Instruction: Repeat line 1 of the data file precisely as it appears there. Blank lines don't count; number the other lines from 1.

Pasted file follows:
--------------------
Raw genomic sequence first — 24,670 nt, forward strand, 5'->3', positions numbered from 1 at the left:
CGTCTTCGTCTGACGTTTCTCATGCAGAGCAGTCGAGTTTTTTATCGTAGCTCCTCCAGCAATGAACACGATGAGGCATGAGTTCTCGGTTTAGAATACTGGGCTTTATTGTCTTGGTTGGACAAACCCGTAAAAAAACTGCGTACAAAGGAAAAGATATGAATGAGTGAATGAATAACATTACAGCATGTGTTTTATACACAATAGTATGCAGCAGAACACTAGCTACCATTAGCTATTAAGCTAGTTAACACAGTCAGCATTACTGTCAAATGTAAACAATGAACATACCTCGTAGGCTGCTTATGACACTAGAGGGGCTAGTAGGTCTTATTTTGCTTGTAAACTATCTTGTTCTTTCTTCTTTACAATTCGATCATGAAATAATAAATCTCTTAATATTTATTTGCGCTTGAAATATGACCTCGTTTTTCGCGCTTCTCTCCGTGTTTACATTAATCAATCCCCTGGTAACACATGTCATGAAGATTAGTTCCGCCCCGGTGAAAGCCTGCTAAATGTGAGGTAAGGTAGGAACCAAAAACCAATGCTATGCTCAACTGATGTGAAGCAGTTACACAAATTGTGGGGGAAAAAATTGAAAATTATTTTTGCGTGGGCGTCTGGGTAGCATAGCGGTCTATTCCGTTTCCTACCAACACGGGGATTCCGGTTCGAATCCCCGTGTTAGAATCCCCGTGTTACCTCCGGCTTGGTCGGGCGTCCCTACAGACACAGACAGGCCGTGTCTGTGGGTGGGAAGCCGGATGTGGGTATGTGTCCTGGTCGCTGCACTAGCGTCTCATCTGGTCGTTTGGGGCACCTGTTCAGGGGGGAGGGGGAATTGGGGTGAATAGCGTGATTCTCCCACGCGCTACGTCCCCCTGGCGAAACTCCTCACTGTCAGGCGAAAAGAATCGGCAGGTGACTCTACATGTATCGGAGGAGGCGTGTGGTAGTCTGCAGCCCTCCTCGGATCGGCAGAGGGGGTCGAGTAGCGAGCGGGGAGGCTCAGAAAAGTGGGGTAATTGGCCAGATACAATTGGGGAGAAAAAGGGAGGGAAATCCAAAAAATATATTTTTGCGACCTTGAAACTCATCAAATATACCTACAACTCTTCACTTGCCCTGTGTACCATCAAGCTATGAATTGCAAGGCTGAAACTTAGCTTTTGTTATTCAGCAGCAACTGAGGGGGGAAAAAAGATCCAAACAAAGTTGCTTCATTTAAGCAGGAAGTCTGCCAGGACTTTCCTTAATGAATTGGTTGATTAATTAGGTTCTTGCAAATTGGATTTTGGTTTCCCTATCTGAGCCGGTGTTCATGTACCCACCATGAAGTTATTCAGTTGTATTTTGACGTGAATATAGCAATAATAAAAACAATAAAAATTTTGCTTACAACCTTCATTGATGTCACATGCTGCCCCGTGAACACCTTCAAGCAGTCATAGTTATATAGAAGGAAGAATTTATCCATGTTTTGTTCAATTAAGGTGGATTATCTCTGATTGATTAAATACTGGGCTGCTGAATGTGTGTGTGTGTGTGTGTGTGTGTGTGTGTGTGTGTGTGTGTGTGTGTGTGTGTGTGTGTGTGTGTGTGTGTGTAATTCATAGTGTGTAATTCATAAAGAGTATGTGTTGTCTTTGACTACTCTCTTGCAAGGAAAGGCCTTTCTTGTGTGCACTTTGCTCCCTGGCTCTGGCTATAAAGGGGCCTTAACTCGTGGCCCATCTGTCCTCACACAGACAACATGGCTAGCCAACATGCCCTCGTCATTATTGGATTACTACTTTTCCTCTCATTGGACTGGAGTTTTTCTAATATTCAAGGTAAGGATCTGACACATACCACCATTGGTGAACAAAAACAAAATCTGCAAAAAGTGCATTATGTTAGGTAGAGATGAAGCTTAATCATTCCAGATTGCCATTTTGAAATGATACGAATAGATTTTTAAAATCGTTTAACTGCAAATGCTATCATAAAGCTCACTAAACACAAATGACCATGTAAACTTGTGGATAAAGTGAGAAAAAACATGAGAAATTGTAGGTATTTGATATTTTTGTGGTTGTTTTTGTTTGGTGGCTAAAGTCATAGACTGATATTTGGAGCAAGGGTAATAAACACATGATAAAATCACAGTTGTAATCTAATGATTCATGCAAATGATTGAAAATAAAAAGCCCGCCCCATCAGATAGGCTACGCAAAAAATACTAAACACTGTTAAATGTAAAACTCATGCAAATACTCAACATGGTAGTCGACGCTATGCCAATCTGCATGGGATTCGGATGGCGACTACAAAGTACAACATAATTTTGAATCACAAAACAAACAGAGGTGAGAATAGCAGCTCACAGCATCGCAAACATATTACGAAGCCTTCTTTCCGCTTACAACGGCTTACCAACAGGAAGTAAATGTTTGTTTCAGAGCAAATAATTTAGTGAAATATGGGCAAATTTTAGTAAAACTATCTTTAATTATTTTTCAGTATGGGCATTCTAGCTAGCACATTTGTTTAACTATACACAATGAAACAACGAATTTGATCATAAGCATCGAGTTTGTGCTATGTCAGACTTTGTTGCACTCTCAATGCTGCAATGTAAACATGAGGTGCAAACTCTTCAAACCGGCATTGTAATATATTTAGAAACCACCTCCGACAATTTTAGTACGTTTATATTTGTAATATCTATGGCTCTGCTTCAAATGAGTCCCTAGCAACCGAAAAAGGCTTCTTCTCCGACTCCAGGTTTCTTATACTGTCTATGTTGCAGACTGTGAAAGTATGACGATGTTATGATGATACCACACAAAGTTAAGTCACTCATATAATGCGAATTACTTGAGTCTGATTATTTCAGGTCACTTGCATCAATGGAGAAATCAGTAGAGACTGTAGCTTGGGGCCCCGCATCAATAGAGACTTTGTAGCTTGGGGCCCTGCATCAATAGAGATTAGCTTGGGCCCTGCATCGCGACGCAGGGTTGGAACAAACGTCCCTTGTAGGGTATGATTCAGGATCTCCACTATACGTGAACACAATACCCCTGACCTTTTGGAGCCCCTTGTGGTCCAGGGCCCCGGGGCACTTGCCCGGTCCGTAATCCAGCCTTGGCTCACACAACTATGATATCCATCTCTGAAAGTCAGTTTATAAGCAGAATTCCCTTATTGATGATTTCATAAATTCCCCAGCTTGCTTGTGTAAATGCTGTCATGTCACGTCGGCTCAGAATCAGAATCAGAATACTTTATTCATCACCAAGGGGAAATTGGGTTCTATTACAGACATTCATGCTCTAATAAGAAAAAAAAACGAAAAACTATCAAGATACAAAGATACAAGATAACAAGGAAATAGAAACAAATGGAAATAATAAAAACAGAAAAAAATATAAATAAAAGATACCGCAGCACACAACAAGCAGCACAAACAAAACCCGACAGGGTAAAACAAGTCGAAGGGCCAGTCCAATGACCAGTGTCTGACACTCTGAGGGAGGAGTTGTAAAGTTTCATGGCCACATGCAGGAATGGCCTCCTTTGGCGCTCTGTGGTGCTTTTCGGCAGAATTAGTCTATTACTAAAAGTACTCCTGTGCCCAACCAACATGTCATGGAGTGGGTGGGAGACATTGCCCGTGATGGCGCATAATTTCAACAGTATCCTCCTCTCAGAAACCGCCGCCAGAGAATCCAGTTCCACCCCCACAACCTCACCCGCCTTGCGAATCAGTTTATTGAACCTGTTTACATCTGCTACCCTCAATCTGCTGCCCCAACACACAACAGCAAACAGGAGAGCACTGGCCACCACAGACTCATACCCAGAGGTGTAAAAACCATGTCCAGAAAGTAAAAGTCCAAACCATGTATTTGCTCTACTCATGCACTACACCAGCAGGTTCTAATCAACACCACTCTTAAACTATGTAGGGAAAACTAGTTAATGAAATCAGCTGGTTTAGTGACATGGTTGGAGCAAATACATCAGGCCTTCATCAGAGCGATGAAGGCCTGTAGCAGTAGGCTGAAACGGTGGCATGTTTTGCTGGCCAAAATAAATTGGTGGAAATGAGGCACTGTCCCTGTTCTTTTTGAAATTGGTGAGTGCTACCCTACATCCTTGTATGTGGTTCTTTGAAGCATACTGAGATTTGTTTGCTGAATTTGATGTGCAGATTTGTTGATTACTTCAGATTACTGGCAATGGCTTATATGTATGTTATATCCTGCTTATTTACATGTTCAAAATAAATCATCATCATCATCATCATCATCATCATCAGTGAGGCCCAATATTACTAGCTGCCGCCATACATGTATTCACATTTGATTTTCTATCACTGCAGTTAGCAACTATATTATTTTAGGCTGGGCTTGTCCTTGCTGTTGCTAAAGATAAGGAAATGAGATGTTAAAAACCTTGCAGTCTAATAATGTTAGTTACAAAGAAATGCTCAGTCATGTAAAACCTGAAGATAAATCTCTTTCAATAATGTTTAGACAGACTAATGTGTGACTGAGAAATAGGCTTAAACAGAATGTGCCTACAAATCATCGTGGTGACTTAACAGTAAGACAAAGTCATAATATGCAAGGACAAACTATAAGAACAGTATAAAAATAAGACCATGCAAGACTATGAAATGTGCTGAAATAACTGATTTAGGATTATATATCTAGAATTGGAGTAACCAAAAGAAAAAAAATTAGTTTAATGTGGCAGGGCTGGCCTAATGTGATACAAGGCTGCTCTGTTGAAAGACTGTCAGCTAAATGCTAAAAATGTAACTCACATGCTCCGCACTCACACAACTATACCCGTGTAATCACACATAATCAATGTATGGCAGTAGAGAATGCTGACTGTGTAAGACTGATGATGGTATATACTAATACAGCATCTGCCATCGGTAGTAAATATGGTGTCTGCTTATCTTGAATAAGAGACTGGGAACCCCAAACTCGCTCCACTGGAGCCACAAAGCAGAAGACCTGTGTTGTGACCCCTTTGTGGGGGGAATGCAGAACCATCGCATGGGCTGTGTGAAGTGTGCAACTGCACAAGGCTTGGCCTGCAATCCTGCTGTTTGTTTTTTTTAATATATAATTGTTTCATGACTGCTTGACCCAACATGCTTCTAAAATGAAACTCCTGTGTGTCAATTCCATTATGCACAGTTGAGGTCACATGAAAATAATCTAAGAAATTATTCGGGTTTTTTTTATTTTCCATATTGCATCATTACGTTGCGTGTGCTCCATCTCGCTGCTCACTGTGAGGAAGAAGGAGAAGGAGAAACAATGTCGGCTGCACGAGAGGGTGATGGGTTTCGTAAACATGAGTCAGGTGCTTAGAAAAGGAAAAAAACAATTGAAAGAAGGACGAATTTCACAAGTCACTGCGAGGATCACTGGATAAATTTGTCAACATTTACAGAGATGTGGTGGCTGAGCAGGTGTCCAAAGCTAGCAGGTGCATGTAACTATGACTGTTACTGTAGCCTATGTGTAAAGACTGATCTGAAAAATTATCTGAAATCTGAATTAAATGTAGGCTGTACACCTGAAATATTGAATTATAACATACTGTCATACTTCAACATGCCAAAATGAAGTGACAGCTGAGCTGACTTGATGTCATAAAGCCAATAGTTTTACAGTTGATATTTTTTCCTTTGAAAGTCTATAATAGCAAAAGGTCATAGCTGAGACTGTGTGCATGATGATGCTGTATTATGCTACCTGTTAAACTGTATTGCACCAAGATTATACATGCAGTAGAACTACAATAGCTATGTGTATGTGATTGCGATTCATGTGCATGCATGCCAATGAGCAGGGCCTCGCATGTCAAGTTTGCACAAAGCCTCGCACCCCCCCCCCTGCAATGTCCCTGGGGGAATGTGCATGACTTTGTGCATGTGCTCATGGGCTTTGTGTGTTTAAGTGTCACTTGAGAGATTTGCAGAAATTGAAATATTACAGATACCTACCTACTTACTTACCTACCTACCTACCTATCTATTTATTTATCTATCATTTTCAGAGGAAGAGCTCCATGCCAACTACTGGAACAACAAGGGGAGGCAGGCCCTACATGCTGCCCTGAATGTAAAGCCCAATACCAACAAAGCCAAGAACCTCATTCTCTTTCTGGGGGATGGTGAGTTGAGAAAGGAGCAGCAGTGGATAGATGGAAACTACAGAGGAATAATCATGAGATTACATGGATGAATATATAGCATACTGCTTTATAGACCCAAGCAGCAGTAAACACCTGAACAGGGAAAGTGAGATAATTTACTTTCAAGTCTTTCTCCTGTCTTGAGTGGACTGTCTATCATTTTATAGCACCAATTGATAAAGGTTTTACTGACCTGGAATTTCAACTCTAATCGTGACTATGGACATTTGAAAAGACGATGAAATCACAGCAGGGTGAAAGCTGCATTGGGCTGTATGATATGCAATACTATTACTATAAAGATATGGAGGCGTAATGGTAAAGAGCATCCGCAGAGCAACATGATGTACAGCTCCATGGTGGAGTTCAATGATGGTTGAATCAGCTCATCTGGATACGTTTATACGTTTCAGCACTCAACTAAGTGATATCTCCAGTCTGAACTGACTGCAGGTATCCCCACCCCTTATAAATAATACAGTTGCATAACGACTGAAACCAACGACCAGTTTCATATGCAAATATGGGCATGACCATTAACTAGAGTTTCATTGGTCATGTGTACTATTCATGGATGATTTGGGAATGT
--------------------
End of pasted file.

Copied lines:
Raw genomic sequence first — 24,670 nt, forward strand, 5'->3', positions numbered from 1 at the left: